This thesis by Christine Bühler at the University of Lucerne, Switzerland, compares the legal solutions regulating disposables in the European Union (EU), Canada, and Switzerland. It analyzes whether they explicitly intend or implicitly are capable of reducing environmental burdens caused by producing, using, and disposing of such goods. The research findings illustrate that numerous existing legal solutions are beneficial for preventing environmental harm, yet, many of them should be revised in order to have an even greater impact.
The Ellen MacArthur Foundation outlines key reuse models for businesses and governments to engage with in efforts to address the plastic crisis. Key reuse models covered in the report include: refilling at home, refilling on the go, returning from home, and returning on the go. The report includes dozens of examples of reuse across sectors spanning home and personal care, transport packaging, grocery, beverages, cup solutions, and takeaway and ready meals.
In the journal Nature, journalist Tosin Thompson interviews experts making strong recommendations for the global Plastics Treaty addressing pollution, and recycling, social and health implications.
Sowing a Plastic Planet: How Microplastics in Agrochemicals Are Affecting Our Soils, Our Food, and Our Future exposes the growing use of microplastics in agrochemical products, the industry’s promotion of this practice, and its threats to human health and the environment. It concludes that, in the face of known risks and the significant probability that plastic-coated fertilizers and pesticides only add to existing harm from toxic chemicals and microplastic, their production and use should be banned.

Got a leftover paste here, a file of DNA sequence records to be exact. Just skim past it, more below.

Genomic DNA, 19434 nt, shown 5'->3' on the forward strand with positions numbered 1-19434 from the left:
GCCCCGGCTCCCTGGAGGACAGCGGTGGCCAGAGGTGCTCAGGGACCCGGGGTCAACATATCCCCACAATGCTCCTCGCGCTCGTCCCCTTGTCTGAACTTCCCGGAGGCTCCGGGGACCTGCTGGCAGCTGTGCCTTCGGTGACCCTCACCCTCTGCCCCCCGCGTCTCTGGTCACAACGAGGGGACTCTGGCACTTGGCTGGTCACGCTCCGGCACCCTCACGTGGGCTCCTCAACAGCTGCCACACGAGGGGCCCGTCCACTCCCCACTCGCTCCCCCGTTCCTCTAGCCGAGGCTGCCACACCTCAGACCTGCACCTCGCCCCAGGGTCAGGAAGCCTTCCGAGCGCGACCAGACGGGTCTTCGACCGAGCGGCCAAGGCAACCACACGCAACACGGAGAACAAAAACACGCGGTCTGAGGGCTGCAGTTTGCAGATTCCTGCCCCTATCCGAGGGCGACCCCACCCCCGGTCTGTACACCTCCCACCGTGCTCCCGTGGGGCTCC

In the journal Science, experts on plastic pollution come together to strongly recommend that the global Plastics Treaty “cover all issues of plastics chemicals as an inseparable part” of the plastic crisis. In their paper, they outline the complex chemistry of plastics, and advocate for redefinition of plastic additives as the toxic chemicals they are, and plastics themselves as complex chemical mixtures.
As public expectations for corporate responsibility grow and an increasing number of businesses pledge to reduce plastic use, researchers publishing in the journal One Earth on November 18 detail how the world’s largest and most powerful companies’ focus on recycling rather than virgin plastic reduction makes their commitments less meaningful.
The study focused on the top 300 Fortune 500 companies and found that 72% had made a commitment to reducing plastic pollution. “Most of the commitments emphasize plastic recycling and commonly target general plastics,” write the authors, led by Zoie Taylor Diana, an environmental researcher at the Duke University Marine Laboratory. “They are important, but partial, solutions if we are to comprehensively address the plastic pollution problem.”